The majority of dairymen remain committed to a purebred approach, where the possibilities of uniform herds and the focus on one breed sire selection should be easier.    The reason this did not work out for so many who then entered into crossbreeding was a result of “one size fits all” genetic selection where evaluation trait index focuses lead us to extreme physiques and inbreeding depression.    An increasing number of herds, both purebred or crossbred, confinement or grazing, prevent those problems through the “aAa” Breeding Guide (Weeks Analysis) which maintains balance in physical characteristics.    The focus of “aAa” on the functioning physique and avoidance of extreme “like to like” matings provides a hybrid vigor mating response both within your chosen breed, and if you crossbreed.    No other mating system is capable of bridging confinement TMR, grazing, purebreds and crossbreeds like “aAa” does.     
How to avoid inbreeding effects in the era of Genomics

Prior to Genomics the sires of new bulls appeared to be the same everywhere, but their dams could still provide some outcross vigor to your purebred matings.   But what do you do in an era when over half of the top 200 GTPI and GNM$ females are owned by four major AI systems, producing most of their new sires, and all are siblings to ranking AI sires?     Farmer breeders are being pushed out of the AI loop.

As has been pointed out by many observers, the latest being Gordon Cook, President of Holstein USA (in the December issue of Holstein International) – the beginnings of Genomics came with the promise that “new outcross cow lines” could be found with this technology.   Instead, the application of Genome evaluation has been to pile the ranking numbers as high as possible, as fast as possible.    Outcross went out the window, because in any given generation, outcross ancestors did not rank at the top.   The effect they could have had in the following generation (as a source of heterosis vigor) was never estimated.

The role of “outcross” in protecting against inbreeding depression

The definition of “outcross” prior to Genomics was, a different pedigree [either a different sire stack or a pedigree more linebred in total than the weighted mix of pedigree influences in the general population].
Under Genomics, an “outcross” (regardless of pedigree) is an animal whose Genome is different from the selection trend among ranking animals—ie, possessing different DNA combinations and markers.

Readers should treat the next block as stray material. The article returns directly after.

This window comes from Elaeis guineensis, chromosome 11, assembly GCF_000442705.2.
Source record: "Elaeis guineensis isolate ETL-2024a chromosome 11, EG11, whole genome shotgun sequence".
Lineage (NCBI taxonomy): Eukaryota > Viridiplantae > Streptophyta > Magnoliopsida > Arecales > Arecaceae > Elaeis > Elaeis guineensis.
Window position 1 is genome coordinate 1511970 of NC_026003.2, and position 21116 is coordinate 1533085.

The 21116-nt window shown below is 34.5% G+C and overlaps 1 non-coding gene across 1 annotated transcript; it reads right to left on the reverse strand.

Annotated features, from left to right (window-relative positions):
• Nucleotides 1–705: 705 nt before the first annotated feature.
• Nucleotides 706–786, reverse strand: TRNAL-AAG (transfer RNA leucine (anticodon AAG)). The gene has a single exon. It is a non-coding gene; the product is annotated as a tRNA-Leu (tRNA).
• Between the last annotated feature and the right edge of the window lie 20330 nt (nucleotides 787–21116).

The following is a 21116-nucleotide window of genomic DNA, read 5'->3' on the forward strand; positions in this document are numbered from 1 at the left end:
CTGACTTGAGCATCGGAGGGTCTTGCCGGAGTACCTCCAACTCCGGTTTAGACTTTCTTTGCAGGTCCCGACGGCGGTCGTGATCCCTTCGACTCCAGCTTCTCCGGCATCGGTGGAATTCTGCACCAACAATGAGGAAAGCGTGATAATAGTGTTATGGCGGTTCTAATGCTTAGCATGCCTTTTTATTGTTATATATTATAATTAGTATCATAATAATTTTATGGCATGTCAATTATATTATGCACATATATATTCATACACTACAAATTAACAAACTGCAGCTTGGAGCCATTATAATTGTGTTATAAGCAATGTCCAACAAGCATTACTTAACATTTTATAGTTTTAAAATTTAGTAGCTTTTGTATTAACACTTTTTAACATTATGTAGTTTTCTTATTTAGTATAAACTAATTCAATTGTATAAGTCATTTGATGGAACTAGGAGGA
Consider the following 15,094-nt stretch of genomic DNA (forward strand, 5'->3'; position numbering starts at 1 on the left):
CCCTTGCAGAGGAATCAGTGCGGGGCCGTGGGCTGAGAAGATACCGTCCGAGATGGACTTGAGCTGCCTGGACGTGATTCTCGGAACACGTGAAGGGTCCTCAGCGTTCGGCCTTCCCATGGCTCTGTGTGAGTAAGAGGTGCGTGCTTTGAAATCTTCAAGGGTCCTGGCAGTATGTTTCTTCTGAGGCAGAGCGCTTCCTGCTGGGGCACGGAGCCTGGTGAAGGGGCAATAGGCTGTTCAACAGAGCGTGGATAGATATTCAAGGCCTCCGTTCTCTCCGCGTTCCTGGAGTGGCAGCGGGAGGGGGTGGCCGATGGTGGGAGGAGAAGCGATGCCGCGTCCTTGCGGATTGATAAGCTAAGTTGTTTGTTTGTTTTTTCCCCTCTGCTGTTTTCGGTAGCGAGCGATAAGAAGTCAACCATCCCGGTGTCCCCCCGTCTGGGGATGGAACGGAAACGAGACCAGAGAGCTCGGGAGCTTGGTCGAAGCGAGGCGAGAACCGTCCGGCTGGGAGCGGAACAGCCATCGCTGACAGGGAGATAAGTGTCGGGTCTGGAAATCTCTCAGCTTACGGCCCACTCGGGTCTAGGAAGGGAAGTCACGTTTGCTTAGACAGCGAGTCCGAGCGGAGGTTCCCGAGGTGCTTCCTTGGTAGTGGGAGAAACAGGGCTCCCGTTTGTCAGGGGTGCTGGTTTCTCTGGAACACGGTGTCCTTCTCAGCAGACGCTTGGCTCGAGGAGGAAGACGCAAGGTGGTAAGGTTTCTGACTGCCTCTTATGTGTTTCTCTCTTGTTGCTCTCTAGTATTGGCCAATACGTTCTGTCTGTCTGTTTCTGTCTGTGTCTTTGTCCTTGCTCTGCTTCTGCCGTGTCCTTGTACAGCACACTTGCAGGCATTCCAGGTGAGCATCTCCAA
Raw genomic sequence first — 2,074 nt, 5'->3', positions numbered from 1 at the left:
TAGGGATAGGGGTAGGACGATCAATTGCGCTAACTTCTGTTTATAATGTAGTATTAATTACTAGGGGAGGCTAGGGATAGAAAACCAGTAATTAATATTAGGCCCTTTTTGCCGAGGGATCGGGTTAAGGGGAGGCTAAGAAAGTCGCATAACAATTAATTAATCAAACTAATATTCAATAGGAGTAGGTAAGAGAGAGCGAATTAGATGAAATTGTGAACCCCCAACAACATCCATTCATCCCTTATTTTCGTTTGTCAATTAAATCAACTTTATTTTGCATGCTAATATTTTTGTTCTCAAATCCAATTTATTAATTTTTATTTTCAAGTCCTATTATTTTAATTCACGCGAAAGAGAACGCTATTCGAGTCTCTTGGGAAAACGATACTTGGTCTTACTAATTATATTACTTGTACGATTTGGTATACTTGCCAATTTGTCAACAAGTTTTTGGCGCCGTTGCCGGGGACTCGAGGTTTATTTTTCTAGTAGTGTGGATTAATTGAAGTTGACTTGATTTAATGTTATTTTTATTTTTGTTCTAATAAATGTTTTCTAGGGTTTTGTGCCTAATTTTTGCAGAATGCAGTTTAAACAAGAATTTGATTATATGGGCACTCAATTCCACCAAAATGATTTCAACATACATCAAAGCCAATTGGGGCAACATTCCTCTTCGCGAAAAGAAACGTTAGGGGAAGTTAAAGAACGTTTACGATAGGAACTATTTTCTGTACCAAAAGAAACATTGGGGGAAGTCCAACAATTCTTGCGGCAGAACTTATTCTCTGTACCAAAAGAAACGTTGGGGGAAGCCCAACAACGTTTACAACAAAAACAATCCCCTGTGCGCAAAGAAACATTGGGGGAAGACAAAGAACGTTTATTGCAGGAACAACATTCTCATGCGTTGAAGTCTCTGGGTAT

Inbreeding = the result of breeding “like to like” at the Genome level

Inbreeding is a process in which the naturally heterozygotic pairing of gene alleles is transformed into homozygous [identical] gene alleles.    Inbreeding is inherently good IF the genes being paired relate to desired phenotypic responses (more milk, higher test %s, A2A2 Beta casein, homozygous polled, etc).
But IF the genes being paired relate to weaknesses or deficiencies (as in lethal recessives, or lost health and fertility, or dysfunctional physical traits) then your animals exhibit “selection depression”.    In the days before Genomics, we thought “pedigree inbreeding” caused these problems.   In fact, ancestors in common was merely associative; the creation of undesirable homozygous gene pairings was causative.

Physical evidence of “inbreeding” among the elite Genomic population
One of my mentor Jersey breeders told me a story at the beginning of popular Genomic testing, which involved his leading cow family (from whom he was selling bulls to AI and heifers in national sales).
A particular mating, involving the leading JPI sire onto his highest G value donor dam, produced four ET full sisters.   These Genomic tested all the way from P2 (20th percentile) to P9 (90th percentile).   After calving and scoring, the best of the four was the low ranking P2, who made 18,000 pounds in first lactation, scored VG88%, and bred back easily.    The high ranking P9 barely made 10,000 pounds (well below herd average), scored DS80%, and did not breed back, so was culled.    The other two performed around pedigree expectations equal to their Genomic values.    At the same time, major dairy magazines were advising dairymen to G test all heifers and cull those at the lower P levels, “don’t waste any feed on raising them”.    The result of this kind of advice is that, over time, your cow herd may reach a stage where their Genomes are near mirrors of the available ranking AI sires, and “heterosis response” will slip away, replaced by selection depression.

Every three generations, select on a different index (ideally based on your current herd’s weaknesses)
In three generations it is a truism that 87.5% of the original herd genes have been replaced.    This is the level at which, if not already present, research found “inbreeding [selection] depression” beginning to occur.   You need to throw in a generation selected on a different basis, whose Genomes can offer a  “hybrid vigor” effect.    This will protect you from “mating effects” that population genetics has never been able to anticipate, and keep you producing vigorous, functional replacements.

1 comment: